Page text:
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    Today I successfully made a paper tape of the BIN LOADER LBAA and the Binary Pinch program DEC-8-5-U. I had both programs on my IBM XT, Then connected the ASR33 to the COM1 port of the XT. I then tested the paper tape by reading it in from the ASR33 to the PDP8E. Both programs loaded fine. I then took some time to play around with the Binary Punch program. You have to enter the number of blocks. I found this a little confusing and still do not know exactly what this is. I entered SR Bit 11 = 0. This turned out to use block zero. I wonder what it would mean if you entered SR = 1? Would that be the first two blocks of memory, I suspect so. I then entered the initial address as 0000 and the finial address as 0010. The program punched the leader and then punched 13 (decimal) punches followed by the trailer. Turns out the first two punches is the initial address, 0000. This program punches a BIN file format. Then the values of 0000 to 0010 were punched next, followed by the CheckSUM. After the leader, the high byte of the initial address (bit 0-5) is punched with bit 7 = 1. This is the address marker. The next punch is the low address is punched (bit 6-11). I didn't know exactly how the CheckSUM worked. I seem to remember that each punch is added, the overflow is ignored and then the 2's compliment is punched as the CheckSUM. Apparently DEC does this, but doesn't do the 2's compliment. I added the data and could not obtain the same number as on the paper tape. The Punch on the paper tape was 0622 and I would only get 0522 when I added the list up. I later realized that you have to also add in the address marker, but 7, to the CheckSUM, that was the difference. The paper tape data agreed with what was in memory. I then tested the tape by reading it back into the PDP8 and that worked also. I did this entire process a couple to times to be sure it all works. So, my programs are good, the ASR33 reader/punch is good and my tape is good. Now I have a good tape to test the REMEX. Mike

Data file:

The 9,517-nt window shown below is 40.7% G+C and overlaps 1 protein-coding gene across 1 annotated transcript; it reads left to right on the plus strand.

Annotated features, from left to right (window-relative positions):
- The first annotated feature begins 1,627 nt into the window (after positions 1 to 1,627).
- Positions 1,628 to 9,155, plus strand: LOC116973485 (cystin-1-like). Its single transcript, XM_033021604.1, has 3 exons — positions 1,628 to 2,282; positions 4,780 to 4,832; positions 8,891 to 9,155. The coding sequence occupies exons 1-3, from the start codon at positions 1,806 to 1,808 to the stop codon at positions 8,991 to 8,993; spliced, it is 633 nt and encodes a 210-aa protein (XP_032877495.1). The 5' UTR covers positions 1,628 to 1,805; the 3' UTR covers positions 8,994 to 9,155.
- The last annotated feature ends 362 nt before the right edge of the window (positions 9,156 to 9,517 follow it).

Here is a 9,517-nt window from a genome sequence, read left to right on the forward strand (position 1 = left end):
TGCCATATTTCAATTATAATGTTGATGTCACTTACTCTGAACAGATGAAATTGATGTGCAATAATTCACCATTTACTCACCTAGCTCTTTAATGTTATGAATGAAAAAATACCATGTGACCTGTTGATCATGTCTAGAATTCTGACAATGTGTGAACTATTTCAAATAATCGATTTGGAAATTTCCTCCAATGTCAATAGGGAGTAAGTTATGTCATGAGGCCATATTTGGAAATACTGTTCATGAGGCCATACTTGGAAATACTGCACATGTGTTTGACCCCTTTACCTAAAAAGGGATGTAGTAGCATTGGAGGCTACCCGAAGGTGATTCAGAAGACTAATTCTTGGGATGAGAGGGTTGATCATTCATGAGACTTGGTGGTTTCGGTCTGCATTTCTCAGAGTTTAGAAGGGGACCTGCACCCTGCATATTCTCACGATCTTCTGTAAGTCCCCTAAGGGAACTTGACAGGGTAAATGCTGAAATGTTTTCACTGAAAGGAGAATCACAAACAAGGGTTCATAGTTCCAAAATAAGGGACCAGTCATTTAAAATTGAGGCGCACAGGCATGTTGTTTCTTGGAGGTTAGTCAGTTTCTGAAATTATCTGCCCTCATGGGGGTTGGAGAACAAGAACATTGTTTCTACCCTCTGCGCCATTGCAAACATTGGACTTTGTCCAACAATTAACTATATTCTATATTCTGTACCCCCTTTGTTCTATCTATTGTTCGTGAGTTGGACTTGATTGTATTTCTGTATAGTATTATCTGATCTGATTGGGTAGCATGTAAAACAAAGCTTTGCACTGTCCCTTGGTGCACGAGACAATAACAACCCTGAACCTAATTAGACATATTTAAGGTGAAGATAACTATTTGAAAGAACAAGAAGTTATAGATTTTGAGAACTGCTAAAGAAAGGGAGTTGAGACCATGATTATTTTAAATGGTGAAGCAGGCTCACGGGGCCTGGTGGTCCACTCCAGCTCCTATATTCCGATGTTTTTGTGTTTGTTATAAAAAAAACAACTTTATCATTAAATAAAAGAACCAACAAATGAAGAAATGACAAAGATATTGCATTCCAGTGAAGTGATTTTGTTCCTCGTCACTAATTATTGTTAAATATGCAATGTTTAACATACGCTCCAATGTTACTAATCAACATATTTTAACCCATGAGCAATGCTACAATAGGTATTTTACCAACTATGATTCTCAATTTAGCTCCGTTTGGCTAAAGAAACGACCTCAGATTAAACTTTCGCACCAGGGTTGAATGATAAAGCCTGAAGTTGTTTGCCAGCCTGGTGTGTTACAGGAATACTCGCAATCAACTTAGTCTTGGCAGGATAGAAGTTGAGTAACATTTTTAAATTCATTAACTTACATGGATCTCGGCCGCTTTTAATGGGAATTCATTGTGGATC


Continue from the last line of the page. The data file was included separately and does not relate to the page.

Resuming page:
9. #19
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    Good going Mike.

    The number of blocks is just the number of contiguous blocks of core you wish to punch to the paper tape.

    If you only have 1 contiguous memory block (say 0000 to 0100) then the block count is 1.

    If you have 3 contiguous areas of memory you wish to save (e.g. 0000 to 0100, 0200 to 0230 and 0300 to 0345) then the block count will be 3.

    For each block, you will then be asked for the corresponding start and end address.

    Dave

  10. #20
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    Today, I wanted to find and use the program I wrote last year that read data from the REMEX to the PDP8. I had forgotten that I wrote it in PAL8 on the SIMH, assembled it and keyed in the assembly code. So I thought that maybe I could create a PDP8 file from the source code file by reading it in from My IBM XT COM1 port. First I tried PIP.

    .R PIP
    *RIMTST.RA<TTY:/B

    The PDP8 seemed to stop, so I started to send the source file.

    C:/>copy RIMTST>RA COM1:/B

    The PDP8 lite up and after a few minutes of waiting, the XT said file copied, indicating the end of the transmission. But I did not get the * prompt back from PIP. I tried Escape and Ctrl L, I could not get PIP's attention. Ctrl C brought back OS/8, but no file was saved. I tried a few other configurations of options, but nothing worked.

    Next I tried to use EDIT.

    .R EDIT
    *RIMTST.RA<TTY:/B
    #R

    Here again the PDP* seemed to stop, the source file was started.

    C:/>copy RIMTST>RA COM1:/B

    The PDP8 lite up and after a few minutes of waiting, the XT said file copied, indicating the end of the transmission. But again I did not get the attention of EDIT, but CTRL L followed by ESCAPE and ENTER, brought back the * prompt. Listing in EDIT revealed that some data was copied, but there were many mistakes, character replaces and omissions. Later, I changed the EDIT command to use an ASCII rather than BINARY file.

    .R EDIT
    *RIMTST.RA<TTY:/A
    #R

    This repaired all the mistakes and character replacements, but some text was missing.

    After some reading and thinking, I found that EDIT reads until it encounters a form feed. I looked at the file I got from SIMH and it ended in a '$', no Form Feed. So I changed it to a Form Feed and tried again. This time the source file seemed to appear in the EDIT buffer. But there were lines that were missing. The first two lines, then 12 line were missed, then it correct read the next 37 lines, missed the next 10 lines and correctly read the reminder of 24 lines. Watching the front panel display of the PDP8, there seemed to be a pattern in the blinking, but doesn't seem to match the good versus bad data. I was thinking that maybe EDIT filled up it's buffer and then had to do something, where the data was missed, and then came back to receive more. I read that the EDIT buffer is some 5000 characters, my source file was 4681 bytes. The #E command did save the file. So, I can just edit the source file with EDIT to get it right, but I thought I'd have a way of communication between the PDP8 and SIMH via floppy, but as of now it is not reliable. I'll try some experimentation with EDIT later, and I also wonder why PIP didn't work. Mike